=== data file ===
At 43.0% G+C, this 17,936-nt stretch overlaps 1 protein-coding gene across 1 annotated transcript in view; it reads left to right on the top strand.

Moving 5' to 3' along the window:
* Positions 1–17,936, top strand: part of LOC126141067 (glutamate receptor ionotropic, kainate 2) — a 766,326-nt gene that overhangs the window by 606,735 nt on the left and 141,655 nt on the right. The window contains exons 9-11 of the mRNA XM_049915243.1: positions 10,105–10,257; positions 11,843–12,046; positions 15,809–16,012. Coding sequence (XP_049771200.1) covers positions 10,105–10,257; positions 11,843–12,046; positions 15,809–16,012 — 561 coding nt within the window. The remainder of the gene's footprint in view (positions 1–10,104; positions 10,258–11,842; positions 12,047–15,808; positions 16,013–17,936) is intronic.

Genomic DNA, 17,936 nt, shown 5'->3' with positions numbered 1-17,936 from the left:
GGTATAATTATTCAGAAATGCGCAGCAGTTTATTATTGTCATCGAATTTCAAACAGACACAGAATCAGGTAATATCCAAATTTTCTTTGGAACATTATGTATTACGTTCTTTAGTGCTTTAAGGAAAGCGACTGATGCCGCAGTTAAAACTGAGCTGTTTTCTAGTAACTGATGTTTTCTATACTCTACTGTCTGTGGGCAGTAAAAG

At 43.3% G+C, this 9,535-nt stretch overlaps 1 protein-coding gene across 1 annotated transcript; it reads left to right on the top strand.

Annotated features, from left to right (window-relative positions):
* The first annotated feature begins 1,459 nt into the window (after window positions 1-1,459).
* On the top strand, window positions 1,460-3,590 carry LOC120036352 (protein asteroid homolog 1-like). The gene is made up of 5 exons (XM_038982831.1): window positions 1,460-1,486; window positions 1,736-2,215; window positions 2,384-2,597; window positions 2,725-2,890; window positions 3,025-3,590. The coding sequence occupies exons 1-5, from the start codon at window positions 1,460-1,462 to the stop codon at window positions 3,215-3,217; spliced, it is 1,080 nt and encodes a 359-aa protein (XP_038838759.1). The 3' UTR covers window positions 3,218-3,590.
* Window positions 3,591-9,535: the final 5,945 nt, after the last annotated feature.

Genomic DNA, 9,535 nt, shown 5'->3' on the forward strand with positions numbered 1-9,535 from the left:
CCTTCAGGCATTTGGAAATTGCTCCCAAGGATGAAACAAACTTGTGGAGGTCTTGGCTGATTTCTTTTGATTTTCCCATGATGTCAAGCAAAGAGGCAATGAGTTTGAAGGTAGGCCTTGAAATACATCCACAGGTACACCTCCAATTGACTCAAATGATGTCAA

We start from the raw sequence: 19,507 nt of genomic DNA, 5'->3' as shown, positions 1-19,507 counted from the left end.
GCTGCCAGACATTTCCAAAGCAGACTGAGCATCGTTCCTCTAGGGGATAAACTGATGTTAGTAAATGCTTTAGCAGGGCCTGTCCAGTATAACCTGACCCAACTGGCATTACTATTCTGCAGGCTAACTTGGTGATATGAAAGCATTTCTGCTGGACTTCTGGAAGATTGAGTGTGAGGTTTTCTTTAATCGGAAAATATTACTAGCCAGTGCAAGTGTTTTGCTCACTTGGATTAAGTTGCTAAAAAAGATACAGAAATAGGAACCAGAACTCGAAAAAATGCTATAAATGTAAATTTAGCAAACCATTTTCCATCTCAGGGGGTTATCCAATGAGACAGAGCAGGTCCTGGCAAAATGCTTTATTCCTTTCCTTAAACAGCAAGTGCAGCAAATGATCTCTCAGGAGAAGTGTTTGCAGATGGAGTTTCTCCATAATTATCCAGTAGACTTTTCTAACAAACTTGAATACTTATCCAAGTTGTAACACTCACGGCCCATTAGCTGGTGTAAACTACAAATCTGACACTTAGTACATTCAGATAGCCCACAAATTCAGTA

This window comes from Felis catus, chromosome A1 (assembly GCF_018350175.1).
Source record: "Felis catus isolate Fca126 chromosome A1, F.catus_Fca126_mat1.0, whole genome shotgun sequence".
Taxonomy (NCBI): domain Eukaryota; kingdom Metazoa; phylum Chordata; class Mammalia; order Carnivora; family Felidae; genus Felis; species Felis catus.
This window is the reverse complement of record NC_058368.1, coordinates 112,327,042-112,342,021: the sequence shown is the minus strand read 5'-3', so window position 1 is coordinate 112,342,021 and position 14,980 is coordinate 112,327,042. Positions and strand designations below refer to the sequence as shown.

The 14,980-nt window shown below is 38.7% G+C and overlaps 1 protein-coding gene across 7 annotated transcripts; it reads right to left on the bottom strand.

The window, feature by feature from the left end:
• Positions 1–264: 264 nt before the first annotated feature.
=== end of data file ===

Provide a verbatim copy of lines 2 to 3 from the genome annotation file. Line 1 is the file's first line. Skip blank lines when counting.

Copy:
Moving 5' to 3' along the window:
* Positions 1–17,936, top strand: part of LOC126141067 (glutamate receptor ionotropic, kainate 2) — a 766,326-nt gene that overhangs the window by 606,735 nt on the left and 141,655 nt on the right. The window contains exons 9-11 of the mRNA XM_049915243.1: positions 10,105–10,257; positions 11,843–12,046; positions 15,809–16,012. Coding sequence (XP_049771200.1) covers positions 10,105–10,257; positions 11,843–12,046; positions 15,809–16,012 — 561 coding nt within the window. The remainder of the gene's footprint in view (positions 1–10,104; positions 10,258–11,842; positions 12,047–15,808; positions 16,013–17,936) is intronic.